The novelist Alice Hoffman was diagnosed with breast cancer more than a decade and a half ago. Having survived for an extended period, she wrote this slim volume (it can be read in less than an hour) of what she "would have most wanted to hear" when she was newly diagnosed. Her words are positive, though they do not strike me as profound (I must qualify that comment with the acknowledgment that I have not yet faced a life-threatening illness and may simply not understand how much someone in that situation needs to hear this advice). Her chapter titles summarize her points and emphasize that, despite being ill, a patient has choices, as the word "choose" begins each title. Examples: choose your heroes, to enjoy your self, your friends, to plan for the future, to love who you are, to accept sorrow, to dream. While this strikes me as a book that would not have published if the author weren't a well-known writer, if it in fact helps some folks with cancer or other illnesses, then more power to Alice Hoffman.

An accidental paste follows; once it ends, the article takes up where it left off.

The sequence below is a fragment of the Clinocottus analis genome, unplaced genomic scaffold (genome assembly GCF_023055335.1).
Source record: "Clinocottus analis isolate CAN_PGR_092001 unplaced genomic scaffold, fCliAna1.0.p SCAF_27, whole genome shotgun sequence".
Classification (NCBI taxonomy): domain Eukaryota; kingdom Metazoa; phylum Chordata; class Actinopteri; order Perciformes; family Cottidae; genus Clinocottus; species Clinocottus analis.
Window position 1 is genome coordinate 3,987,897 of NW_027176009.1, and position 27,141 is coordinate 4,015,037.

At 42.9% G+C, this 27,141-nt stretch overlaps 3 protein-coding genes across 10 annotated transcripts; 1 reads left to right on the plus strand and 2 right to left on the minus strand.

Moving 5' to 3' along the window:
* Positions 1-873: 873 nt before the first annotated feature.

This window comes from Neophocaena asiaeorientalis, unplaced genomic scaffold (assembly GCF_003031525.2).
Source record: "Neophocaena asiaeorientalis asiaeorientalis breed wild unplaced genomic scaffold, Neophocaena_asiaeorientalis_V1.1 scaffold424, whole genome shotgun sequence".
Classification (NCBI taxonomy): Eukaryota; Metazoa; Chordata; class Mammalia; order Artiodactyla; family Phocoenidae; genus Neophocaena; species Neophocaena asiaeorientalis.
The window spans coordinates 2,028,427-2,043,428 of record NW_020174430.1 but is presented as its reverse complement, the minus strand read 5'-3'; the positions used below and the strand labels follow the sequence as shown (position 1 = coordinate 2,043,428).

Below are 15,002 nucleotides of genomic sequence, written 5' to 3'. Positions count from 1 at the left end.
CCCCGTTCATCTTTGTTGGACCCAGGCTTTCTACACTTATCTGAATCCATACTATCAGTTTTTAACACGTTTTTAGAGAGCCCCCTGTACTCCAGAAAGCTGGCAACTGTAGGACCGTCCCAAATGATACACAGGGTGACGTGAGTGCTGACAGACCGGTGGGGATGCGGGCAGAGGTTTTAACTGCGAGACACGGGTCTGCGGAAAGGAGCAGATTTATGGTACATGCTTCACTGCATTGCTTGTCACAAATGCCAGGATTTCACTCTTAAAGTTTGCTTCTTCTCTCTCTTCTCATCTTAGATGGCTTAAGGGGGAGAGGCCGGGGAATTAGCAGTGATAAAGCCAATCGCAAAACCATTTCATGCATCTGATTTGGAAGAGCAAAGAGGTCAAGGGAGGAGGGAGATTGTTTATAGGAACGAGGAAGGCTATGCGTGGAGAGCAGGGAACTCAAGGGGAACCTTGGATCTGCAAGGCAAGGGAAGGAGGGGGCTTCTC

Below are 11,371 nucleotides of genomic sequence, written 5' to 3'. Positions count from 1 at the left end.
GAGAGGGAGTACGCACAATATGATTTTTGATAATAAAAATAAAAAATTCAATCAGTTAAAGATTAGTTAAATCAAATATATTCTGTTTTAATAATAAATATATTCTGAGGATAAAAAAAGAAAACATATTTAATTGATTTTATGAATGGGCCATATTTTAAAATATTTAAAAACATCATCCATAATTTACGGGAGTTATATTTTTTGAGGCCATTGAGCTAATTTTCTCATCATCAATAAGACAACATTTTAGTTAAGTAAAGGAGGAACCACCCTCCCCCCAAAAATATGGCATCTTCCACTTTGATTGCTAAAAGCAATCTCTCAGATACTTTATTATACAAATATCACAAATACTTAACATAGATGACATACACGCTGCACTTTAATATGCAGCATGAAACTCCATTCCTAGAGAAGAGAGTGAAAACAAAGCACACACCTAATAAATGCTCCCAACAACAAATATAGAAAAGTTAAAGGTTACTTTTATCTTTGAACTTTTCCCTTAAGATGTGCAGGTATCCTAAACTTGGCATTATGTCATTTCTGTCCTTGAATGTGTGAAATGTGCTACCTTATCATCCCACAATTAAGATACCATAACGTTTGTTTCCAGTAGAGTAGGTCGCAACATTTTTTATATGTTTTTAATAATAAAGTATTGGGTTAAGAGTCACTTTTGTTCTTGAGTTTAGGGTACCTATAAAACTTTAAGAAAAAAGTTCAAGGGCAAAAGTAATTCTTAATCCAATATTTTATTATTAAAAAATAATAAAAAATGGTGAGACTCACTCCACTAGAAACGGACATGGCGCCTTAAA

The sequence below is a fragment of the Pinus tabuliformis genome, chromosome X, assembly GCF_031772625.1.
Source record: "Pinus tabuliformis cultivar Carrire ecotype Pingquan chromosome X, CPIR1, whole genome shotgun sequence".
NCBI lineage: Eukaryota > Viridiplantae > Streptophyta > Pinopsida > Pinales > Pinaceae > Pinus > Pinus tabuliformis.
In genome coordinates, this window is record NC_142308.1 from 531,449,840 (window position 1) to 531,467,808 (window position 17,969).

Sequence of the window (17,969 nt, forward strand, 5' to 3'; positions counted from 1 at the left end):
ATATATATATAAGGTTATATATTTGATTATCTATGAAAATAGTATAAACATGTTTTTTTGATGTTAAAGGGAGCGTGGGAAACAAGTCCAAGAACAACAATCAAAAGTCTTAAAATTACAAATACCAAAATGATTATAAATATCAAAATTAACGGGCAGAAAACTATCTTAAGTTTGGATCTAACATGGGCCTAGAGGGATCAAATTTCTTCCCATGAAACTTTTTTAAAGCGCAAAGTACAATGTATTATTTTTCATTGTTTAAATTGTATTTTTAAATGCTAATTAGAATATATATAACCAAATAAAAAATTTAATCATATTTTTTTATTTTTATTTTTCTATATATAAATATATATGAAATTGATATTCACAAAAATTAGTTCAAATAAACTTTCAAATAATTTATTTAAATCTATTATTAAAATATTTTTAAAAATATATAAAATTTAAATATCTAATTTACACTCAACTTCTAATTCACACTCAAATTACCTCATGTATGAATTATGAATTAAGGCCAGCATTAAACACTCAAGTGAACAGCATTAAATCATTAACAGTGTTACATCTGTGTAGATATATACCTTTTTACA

I wrote to remind myself that in the darkest hour the roses still bloom, the stars still come out at night. And to remind myself that, despite everything that was happening to me, there were still choices I could make.
My expectations of what I wanted in a man I learned from a dog: loyalty and kindness.